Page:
Otters have developed a habit that is difficult to crack scientifically, according to a new study by researchers at the University of Exeter. The study, published in the journal Open Science, the Royal Society, looked at the habit of stone-playing with otters and tried to explain the strange behavior. Unfortunately, the researchers didn’t find the answer.
Otters are not really sidesplaying, but they do throw stones around and play with them with astonishing dexterity. Scientists really want to figure out why. This behavior has been observed frequently by otters in captivity, although it is not clear if this is related.
The researchers involved in the study didn’t solve the big problem, but they didn’t come home empty-handed. The team came up with a clear link between otter sloothes and hunger, suggesting that animals tend to start performing their tricks when they feel hungry.
Middle-aged otters tend to play juggling more than younger or older otters, so researchers believe that juggling behavior may be related to the skills they use to eat. Because otters like to feed on shellfish, animals that play stone juggling more often are better at extracting food. However, when the researchers asked otters of different ages to solve food-related puzzles, the more juggling otters did not do better than other otters.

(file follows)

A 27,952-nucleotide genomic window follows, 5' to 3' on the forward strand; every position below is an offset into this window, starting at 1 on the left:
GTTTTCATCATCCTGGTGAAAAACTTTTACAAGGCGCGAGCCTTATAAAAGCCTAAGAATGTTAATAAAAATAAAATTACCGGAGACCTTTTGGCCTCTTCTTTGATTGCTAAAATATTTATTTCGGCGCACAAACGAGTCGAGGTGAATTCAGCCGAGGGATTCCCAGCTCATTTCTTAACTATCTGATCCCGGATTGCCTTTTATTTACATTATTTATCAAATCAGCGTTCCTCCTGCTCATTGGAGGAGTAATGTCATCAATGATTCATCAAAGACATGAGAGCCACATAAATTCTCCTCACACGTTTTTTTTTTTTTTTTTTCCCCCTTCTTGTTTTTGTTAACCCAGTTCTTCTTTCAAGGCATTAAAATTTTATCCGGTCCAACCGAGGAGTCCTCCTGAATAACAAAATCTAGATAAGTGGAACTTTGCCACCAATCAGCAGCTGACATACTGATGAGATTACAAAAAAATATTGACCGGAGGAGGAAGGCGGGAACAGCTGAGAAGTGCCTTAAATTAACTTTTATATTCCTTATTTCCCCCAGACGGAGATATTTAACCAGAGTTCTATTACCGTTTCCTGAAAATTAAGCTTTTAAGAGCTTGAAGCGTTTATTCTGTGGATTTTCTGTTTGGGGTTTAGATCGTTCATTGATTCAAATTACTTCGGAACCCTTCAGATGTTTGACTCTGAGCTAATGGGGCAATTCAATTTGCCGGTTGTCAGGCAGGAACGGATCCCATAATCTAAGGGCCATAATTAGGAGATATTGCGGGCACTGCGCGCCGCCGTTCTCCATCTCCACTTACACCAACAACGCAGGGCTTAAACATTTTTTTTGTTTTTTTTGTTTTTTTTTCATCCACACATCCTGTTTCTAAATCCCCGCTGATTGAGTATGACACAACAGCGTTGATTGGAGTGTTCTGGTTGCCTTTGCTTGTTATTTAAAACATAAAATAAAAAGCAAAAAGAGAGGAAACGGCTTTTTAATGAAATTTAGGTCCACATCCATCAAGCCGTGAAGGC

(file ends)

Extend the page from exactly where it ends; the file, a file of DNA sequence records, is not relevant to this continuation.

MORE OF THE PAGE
One possible explanation for the team suggests that otters play with stones when they are excited, perhaps when they are looking forward to eating. For captive otters, it is expected that the feeding time may be sufficient to get them excited and distract, so they can play juggling. Still, they still have no real way to prove it, so the mystery remains to be solved.
“Zoo visitors are often bewildered by the juggling of otters. Surprisingly, few studies have investigated why otters are so keen to play with stones,” Mari-Lisa Allison, lead author of the study, said in a statement. “Our research provides a glimpse into this fascinating behavior. While hunger may well be the driving force behind stone juggling, the ultimate function of this behavior remains a mystery. “